Political detour done, Vijender Singh raring for U.S. debut

Olympic medallist Vijender Singh had turned professional in 2015. CHANDAN KHANNA / AFP

Two days to go before he makes his professional boxing debut in the U.S., things are going smoothly for Vijender Singh. He's through most of his media engagements to promote his bout against Mike Snider and more importantly he has his weight and conditioning under control for the super middleweight contest. "I'm feeling good and relaxed," says the 33-year-old over the phone from Newark, New Jersey. "My preparation is done. Now I'm just waiting to get to the stage and hear my music once again."

When and where to watch Vijender Singh vs Mike Snider

4:30 AM (IST) 14 July, 2019: LIVE on Sony Ten 1 HD and SonyLIV

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When he steps into the ring at Newark's Prudential Center to the beat of 'Singh is King', it will be over a year and a half from the last time he did so competitively. For multiple reasons and distractions both in and out of his own control, Singh has been inactive as a fighter ever since he improved his professional record to 10-0 with his win over Ernest Amuzu back in July 2017.

This is not the situation Singh, the only Indian men's boxer to medal at the Olympics, had expected to find himself in ever since he boldly stepped away from his storied amateur career and turned professional back in mid-2015.

He was nearly 30 when he did make the switch to the professional ranks with the stated ambition of fighting for a world title at Madison Square Garden. It was a risky decision since he would have to rapidly his change his boxing style from the point-scoring, touch-and-move approach he had perfected over nearly two decades in the amateurs to the more deliberate and hard punching of the professional ranks. He had also to quickly get fights and wins under his belts if he had to pad up his resume with the hope of getting the high-profile fights he felt he deserved.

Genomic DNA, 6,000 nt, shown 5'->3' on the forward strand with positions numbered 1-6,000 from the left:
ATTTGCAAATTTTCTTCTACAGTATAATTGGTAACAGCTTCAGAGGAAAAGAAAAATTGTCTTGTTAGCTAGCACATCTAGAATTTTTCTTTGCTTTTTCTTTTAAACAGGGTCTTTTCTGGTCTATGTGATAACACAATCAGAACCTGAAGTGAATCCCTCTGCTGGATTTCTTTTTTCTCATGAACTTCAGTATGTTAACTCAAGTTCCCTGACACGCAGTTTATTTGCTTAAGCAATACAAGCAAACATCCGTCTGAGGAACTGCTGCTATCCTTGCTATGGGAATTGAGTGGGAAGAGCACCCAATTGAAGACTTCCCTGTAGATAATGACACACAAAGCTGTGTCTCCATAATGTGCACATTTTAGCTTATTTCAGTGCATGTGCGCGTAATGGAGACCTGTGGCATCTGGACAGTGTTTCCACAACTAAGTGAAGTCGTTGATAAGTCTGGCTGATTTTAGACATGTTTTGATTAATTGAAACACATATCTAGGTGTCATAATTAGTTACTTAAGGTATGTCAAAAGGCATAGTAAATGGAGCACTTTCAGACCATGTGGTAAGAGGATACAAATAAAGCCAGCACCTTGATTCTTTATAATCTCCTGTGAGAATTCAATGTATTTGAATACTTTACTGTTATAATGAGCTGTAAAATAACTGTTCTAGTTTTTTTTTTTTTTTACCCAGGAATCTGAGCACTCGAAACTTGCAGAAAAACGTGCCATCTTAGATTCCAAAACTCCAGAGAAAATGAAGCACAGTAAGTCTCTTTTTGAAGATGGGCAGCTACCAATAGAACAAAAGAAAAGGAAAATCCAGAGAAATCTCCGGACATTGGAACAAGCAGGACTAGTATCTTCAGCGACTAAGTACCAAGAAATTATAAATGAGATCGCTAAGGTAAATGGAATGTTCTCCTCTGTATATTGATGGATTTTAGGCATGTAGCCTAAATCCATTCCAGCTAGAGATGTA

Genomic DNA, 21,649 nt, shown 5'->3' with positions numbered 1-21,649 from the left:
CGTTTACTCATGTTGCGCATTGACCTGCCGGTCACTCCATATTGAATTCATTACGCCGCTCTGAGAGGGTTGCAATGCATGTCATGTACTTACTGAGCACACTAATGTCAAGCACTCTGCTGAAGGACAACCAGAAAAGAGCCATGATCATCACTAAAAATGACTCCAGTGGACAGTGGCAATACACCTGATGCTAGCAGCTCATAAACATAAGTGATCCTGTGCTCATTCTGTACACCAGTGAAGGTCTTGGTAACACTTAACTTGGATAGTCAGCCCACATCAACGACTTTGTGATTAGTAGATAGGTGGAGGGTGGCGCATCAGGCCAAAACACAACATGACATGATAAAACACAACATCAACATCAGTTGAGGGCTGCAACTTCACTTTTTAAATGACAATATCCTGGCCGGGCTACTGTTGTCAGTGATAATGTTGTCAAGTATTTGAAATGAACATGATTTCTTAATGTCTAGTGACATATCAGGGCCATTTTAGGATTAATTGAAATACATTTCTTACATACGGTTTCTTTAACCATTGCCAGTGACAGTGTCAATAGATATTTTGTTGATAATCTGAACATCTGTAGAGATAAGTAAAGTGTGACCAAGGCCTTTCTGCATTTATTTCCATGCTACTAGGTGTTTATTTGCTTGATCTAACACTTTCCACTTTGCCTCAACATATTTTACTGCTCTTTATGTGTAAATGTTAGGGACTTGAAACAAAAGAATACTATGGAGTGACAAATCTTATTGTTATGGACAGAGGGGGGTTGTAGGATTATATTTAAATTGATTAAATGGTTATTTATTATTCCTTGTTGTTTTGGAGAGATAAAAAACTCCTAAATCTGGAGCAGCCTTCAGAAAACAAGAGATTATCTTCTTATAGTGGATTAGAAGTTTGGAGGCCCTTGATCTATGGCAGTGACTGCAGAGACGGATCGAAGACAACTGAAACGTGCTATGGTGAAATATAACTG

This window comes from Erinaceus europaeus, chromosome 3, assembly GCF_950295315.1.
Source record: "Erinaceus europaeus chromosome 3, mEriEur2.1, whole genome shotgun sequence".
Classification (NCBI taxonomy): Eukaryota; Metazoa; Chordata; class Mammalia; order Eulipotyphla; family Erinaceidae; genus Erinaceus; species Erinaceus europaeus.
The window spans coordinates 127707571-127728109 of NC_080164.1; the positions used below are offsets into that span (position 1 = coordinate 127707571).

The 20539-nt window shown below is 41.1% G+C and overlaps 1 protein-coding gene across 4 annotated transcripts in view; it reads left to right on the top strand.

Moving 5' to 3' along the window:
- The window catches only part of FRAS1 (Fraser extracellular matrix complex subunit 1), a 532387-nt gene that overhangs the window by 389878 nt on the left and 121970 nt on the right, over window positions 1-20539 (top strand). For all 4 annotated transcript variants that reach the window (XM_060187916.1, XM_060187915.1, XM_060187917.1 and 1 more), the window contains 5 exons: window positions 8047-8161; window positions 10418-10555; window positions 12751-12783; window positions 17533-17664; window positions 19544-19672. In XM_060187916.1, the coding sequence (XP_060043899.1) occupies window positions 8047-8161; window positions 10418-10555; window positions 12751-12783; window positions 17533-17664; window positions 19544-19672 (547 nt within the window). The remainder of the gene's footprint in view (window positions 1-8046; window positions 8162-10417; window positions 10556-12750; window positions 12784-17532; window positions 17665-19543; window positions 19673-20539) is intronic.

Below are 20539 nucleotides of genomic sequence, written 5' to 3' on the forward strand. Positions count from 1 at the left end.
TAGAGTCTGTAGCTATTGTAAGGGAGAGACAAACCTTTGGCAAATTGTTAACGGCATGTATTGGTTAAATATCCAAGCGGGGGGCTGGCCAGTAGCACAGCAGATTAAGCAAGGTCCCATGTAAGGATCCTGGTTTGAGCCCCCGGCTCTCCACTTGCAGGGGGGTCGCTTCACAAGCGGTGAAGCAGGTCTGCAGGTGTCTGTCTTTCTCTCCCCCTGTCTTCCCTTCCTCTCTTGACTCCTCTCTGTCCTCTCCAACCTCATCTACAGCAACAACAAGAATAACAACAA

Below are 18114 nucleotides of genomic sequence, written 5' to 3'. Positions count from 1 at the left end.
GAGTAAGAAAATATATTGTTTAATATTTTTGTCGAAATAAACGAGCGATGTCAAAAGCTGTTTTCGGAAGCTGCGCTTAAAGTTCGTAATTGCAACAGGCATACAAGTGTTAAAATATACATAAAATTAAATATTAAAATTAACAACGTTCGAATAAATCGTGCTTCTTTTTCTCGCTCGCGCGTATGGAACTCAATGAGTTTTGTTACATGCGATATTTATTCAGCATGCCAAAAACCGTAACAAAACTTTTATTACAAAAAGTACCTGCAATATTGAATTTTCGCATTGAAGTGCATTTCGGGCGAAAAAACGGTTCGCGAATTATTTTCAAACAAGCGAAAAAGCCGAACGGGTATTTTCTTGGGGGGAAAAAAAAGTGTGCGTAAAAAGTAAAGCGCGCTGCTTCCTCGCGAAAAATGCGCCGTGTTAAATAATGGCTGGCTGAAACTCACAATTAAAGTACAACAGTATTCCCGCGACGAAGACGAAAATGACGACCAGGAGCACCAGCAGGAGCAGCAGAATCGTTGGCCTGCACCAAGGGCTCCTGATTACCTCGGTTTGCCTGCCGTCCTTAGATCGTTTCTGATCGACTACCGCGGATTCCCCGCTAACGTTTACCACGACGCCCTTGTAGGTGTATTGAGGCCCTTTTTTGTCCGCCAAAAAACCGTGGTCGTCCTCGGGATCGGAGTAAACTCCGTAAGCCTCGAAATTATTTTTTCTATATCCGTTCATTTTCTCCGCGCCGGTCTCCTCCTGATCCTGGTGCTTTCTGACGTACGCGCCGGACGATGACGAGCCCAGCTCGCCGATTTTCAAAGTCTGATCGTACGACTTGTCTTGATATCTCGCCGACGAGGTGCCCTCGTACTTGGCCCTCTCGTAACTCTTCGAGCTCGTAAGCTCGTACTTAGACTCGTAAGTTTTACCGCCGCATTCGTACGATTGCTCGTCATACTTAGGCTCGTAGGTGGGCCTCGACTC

But it had seemed that Singh's career had stalled. He fought thrice in 2015, five times in 2016, before his final two bouts in 2017. And while he won a couple of minor regional belts, it was not the sort of reward he would have been satisfied with. He was expected to fight Rocky Fielding for the Commonwealth title but that fight fell through, as did others. Frustrated, he walked away from his UK-based promoters and was eventually signed by Top Rank, one of the biggest names in the business.

It was a move that was expected to get his career back on track. Indeed, Singh was training under one of the greats of boxing coaching in Freddie Roach and was slated to make his U.S. debut in April this year. Then just days before his bout he was injured in a sparring session and had to pull out.

"It was a heartbreak for me," says Singh. "First I wasn't getting fights and then, just a few days before such an important fight, I got injured for no fault of mine."